Secretary 1, Lawyer 0
Imagine you’ve been working as a legal secretary for 20 years. All that time, you’ve been building your skills and knowledge base. You know your craft. You dot your i's and cross your t’s and you know your way around an apostrophe.
Then you start working for a new attorney who promptly tells you you’re punctuating something incorrectly and should stop immediately. What do you do? Well, if you’re one of my column readers, you e-mail me to settle the dispute. And if you’re lucky, I have some good news to offer you.
That’s the origin of an e-mail I got recently from a legal secretary in Burbank: “There are a lot of statutes that refer to time deadlines and giving proper notice to parties in a lawsuit," she wrote. “Please read the following sentence: 'Plaintiff is required to give 15 days' notice to the Defendant when serving the Motion to Compel Documents.' Throughout all my years working for attorneys, I was always taught to write 15 days' using the possessive apostrophe. I have recently been working for a new attorney and he corrected me by saying that I should get rid of the possessive apostrophe. I did what I was told but it's really bugging me. Who is correct?”
Correctness, as you may know, can be a little wily in language. Because there’s no grammar penal code documented in a great grammar law book in some hallowed halls of grammar justice, it’s hard to label any popular language choice as “wrong.”
But in this case, even though I couldn’t dub either choice “incorrect,” I could certainly label one as “more correct.” And I did.
The secretary’s way of doing it was better: 15 days’ notice is better with the apostrophe. I told her so.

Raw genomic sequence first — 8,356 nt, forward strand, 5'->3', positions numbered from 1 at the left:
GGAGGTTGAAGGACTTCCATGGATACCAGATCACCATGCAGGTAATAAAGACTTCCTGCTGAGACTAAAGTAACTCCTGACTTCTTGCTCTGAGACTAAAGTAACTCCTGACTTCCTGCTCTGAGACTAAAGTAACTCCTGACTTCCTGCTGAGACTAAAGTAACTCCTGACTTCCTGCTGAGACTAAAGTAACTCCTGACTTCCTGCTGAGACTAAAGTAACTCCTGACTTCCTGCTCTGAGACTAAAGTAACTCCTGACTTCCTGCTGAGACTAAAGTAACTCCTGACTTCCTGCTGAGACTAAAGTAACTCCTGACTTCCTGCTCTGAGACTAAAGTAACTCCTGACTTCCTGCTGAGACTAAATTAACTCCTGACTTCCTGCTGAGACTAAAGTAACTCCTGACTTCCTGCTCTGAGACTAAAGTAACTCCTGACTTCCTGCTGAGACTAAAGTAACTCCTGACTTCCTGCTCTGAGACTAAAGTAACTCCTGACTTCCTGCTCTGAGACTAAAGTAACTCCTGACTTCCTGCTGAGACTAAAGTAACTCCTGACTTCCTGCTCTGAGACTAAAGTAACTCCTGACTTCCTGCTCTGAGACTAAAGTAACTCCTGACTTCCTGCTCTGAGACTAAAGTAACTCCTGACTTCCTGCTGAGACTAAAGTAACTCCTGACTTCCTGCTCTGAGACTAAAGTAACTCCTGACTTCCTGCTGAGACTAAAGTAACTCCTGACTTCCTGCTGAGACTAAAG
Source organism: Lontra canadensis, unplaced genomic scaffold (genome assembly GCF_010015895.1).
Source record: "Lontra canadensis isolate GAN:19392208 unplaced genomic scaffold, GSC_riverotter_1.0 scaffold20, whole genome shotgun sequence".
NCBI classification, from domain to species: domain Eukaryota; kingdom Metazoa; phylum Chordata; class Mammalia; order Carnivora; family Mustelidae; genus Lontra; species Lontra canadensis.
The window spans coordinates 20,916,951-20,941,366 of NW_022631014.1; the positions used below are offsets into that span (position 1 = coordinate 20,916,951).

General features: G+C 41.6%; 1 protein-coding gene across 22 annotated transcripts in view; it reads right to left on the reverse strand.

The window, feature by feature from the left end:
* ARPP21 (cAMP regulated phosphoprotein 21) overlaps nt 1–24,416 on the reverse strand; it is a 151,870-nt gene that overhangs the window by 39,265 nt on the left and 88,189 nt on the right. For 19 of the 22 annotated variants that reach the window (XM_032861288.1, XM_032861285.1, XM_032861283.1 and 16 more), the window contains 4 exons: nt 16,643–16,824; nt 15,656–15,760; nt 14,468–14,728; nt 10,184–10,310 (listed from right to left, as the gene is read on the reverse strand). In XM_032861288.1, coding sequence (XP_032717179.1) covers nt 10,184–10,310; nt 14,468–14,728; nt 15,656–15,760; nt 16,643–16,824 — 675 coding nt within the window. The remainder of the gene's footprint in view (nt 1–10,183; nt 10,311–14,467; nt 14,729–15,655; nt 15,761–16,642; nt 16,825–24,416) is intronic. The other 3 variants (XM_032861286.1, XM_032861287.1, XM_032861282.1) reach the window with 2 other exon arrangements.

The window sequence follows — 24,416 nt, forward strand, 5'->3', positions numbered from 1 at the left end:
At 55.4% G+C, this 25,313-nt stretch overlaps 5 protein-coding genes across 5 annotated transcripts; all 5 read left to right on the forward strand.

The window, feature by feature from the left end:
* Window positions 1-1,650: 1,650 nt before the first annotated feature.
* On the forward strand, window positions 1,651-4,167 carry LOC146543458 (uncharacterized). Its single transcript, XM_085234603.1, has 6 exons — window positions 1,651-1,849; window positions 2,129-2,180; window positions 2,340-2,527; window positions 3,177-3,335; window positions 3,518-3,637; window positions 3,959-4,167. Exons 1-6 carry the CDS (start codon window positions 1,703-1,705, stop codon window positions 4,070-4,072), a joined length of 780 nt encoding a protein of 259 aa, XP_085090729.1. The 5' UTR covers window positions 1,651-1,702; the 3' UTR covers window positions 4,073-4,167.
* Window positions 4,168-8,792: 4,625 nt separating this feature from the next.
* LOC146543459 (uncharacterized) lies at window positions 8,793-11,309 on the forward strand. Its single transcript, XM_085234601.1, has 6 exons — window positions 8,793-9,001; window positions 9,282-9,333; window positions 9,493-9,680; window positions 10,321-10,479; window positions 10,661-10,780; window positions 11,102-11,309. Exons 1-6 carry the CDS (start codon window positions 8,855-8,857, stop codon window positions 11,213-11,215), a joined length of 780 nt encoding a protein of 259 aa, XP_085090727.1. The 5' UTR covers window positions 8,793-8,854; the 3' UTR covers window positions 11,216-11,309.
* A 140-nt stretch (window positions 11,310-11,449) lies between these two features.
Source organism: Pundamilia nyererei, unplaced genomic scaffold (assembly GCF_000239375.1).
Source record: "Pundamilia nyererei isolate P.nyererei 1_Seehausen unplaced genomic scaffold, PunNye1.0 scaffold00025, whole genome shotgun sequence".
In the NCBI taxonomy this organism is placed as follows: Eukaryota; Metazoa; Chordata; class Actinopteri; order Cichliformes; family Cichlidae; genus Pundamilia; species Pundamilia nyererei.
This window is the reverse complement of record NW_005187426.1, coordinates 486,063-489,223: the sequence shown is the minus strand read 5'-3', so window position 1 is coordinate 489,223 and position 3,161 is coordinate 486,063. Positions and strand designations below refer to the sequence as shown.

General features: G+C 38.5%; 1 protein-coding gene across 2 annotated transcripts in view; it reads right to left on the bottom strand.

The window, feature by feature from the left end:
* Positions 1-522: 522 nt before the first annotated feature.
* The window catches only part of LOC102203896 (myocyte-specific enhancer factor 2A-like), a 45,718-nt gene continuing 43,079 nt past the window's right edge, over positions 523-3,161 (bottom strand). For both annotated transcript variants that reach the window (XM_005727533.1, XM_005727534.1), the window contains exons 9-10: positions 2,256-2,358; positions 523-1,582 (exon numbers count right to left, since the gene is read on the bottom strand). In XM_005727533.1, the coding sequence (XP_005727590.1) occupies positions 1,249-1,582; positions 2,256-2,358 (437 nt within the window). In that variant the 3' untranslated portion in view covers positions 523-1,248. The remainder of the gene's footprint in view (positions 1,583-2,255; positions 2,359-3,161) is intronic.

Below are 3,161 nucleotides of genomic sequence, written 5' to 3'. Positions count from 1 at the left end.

The AP Stylebook uses the term a quasi-possessive to describe such phrases as “a day’s pay,” “two weeks’ vacation,” “three days’ work,” and “your money’s worth.” AP says they take an apostrophe.
The Chicago Manual of Style includes these phrases under its discussion of “Particularities of the Possessive.” Chicago’s advice is basically the same as AP’s: “Analogous to possessives, and formed like them, are certain expressions based on the old genitive case. The genitive here implies 'of': an hour’s delay; in three days’ time; six months’ leave of absence.”
I sent the legal secretary a link to a column I had written about this last year. But, just in case her boss didn’t want to take it from me, I threw in a link to an excerpt from the most popular punctuation book of all time, Lynne Truss's Eats, Shoots and Leaves, which talks at length about the movie Two Weeks Notice and its egregious omission of the apostrophe in the title.
I hope that was enough evidence for the Burbank reader to win the argument with her boss. But who knows? It’s hard to picture an attorney just backing down and accepting he lost a case to his secretary.